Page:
At the same time, the golden age movies did not avoid foreign influence
One should bear in mind that earlier age of Egyptian movie industry was characterized by the dominance of foreign-made films. In the first quarter of the 20th century Egyptian movies were produced mainly by foreigners. Although in the following years there was an Egyptianization of the movie industry, foreign filmmakers still retained a significant influence. The foreign influence determined major themes of the movies. Thus, Schochat (1983) describes that “the European producers and filmmakers, unconcerned with Egyptian problems, avoided subjects that critically addressed the political situation”. Even movies that were produced by Egyptians avoided political themes. They were rather focused on the Western culture. In the aftermath of the WWII many Egyptians, who served to the Allies, became incredibly rich. Thus, a new class of Egyptians emerged, the nouveaux riches class. These new riches followed the Western lifestyle, although they resented the Western domination. This paradox can be explained by the fact that new riches experienced inferiority complex, when it came to the Westerners. These feelings found their reflection in the post-WWII movies. Thus, new movies portrayed western-style clothes, music, and furniture and so on. Casual French phrases could be frequently introduced in order to give some glamorous air to movie characters. The Egyptian moviemakers also frequently made adaption of Western movies and novels. Schochat (1983) describes that the adaption were “sometimes amounting to plagiarism”. Seifechine Shawkat was a notorious adaptor. For instance, he presented Pygmalion to the Egyptian public as The Apple Vendor, Waterloo Bridge as Always in My Heart (1945). In a word, despite the Egyptianization of the cinema, the western influence remained very strong in the pre-revolutionary period.
The absence of political themes can be explained not only by the predominant western influence but also by then-existing censorship. Officially, censorship in the country had been established since 1914. It was censorship that usually banned the pro-Egyptian patriotic themes. For instance, in Misr Studon produced the movie Lasheen, which was permeated by historical and patriotic motives. However, the movie was banned by censorship. Lila, the Daughter of Desert, the movie telling the story of the struggle of the Arabs against Persians was also prohibited. Overall, censorship did not allow nationalistic and patriotic tone.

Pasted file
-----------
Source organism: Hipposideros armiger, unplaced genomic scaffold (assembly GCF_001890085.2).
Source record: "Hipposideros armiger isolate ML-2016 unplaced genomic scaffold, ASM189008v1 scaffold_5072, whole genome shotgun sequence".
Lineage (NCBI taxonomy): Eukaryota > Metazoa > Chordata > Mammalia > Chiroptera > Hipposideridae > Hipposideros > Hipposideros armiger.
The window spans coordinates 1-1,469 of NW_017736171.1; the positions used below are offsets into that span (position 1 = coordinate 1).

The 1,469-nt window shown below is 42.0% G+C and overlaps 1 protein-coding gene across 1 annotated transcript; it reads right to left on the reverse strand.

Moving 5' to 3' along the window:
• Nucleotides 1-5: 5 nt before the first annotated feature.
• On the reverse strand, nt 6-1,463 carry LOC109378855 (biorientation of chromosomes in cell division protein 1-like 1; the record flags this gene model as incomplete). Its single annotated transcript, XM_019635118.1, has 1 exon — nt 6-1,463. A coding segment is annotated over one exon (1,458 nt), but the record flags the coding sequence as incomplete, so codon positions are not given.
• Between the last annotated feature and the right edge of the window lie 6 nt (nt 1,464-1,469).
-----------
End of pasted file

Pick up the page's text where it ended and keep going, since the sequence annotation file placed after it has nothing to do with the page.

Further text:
The Revolution and Egyptian Cinema
The year of 1952 became a turning point in Egyptian history of the 20th century. Revolution and its legacy is still a very sensitive issue. There cannot be an unequivocal attitude towards it. Leila Ahmed (1999), an Egyptian-American writer, describes the revolution of 1952 as follows:
Democracy was abolished and Egypt was declared a socialist state, drawing its political inspiration now not from the democracies of the West but from the Soviet Union. The revolution had inaugurated a new and fiercer type of anti-imperialist, anti-Western rhetoric, which would become the dominant rhetoric of the postrevolutionary age.
The revolution of 1952 brought dramatic changes into the movie industry and influenced the movie content. As it has been mentioned earlier in this paper, in the pre-revolutionary period, politics remained outside the focus of Egyptian movies. However, everything has changed after 1952. The post-revolutionary period was marked by the emergence and further development of the nationalistic tone in Egyptian movies. Anti-colonial and anti-western language of the revolution was transferred into cultural life. Therefore, it is not surprising that such language was also adopted by the movie industry.